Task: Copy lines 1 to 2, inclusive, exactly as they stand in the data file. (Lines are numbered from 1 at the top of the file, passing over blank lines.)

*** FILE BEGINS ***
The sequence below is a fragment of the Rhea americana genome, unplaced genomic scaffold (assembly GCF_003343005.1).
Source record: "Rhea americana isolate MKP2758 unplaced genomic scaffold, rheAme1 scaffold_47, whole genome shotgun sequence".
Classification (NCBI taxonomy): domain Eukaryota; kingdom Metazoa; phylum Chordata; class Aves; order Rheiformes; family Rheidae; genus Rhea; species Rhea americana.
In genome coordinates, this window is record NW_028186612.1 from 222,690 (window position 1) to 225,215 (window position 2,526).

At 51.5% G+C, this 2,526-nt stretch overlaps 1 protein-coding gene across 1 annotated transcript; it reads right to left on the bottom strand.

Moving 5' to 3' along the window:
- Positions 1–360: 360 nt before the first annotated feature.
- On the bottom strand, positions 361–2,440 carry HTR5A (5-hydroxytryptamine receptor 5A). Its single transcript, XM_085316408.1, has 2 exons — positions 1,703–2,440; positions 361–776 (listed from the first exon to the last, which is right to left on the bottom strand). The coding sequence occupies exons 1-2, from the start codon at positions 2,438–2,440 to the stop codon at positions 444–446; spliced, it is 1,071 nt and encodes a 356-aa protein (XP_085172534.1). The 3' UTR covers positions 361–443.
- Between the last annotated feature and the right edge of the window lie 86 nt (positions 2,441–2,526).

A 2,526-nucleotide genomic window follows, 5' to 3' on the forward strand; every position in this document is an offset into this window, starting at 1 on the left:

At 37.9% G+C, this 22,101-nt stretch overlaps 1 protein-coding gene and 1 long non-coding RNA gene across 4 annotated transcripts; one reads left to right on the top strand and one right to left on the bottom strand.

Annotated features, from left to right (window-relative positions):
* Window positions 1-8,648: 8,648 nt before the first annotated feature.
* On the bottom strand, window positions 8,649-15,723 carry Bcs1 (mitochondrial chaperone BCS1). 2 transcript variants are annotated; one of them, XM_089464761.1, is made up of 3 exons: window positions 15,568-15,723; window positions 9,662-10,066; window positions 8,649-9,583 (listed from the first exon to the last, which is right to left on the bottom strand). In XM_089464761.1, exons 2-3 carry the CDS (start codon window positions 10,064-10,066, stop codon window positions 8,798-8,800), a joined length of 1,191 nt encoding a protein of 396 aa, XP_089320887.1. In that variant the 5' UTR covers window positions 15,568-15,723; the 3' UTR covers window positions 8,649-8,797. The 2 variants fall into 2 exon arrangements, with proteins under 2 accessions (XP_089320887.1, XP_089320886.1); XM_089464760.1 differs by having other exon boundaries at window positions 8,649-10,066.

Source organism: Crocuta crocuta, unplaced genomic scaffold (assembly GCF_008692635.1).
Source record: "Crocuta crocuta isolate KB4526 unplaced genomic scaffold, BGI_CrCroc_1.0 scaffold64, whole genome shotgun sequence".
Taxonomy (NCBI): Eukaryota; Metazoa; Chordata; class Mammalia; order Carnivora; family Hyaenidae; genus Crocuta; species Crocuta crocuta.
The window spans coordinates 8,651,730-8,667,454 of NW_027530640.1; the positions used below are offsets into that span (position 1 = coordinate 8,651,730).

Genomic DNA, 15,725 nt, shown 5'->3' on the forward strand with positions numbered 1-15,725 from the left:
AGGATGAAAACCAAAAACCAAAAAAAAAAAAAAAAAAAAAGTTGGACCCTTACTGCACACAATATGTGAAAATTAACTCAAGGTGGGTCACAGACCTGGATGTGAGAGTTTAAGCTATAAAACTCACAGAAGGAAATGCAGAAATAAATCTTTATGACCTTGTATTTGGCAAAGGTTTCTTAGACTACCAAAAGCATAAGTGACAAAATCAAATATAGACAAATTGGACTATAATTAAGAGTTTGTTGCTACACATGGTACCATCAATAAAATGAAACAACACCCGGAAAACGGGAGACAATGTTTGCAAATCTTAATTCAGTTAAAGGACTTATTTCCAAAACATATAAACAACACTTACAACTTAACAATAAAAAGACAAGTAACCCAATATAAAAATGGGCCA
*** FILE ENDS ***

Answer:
The sequence below is a fragment of the Rhea americana genome, unplaced genomic scaffold (assembly GCF_003343005.1).
Source record: "Rhea americana isolate MKP2758 unplaced genomic scaffold, rheAme1 scaffold_47, whole genome shotgun sequence".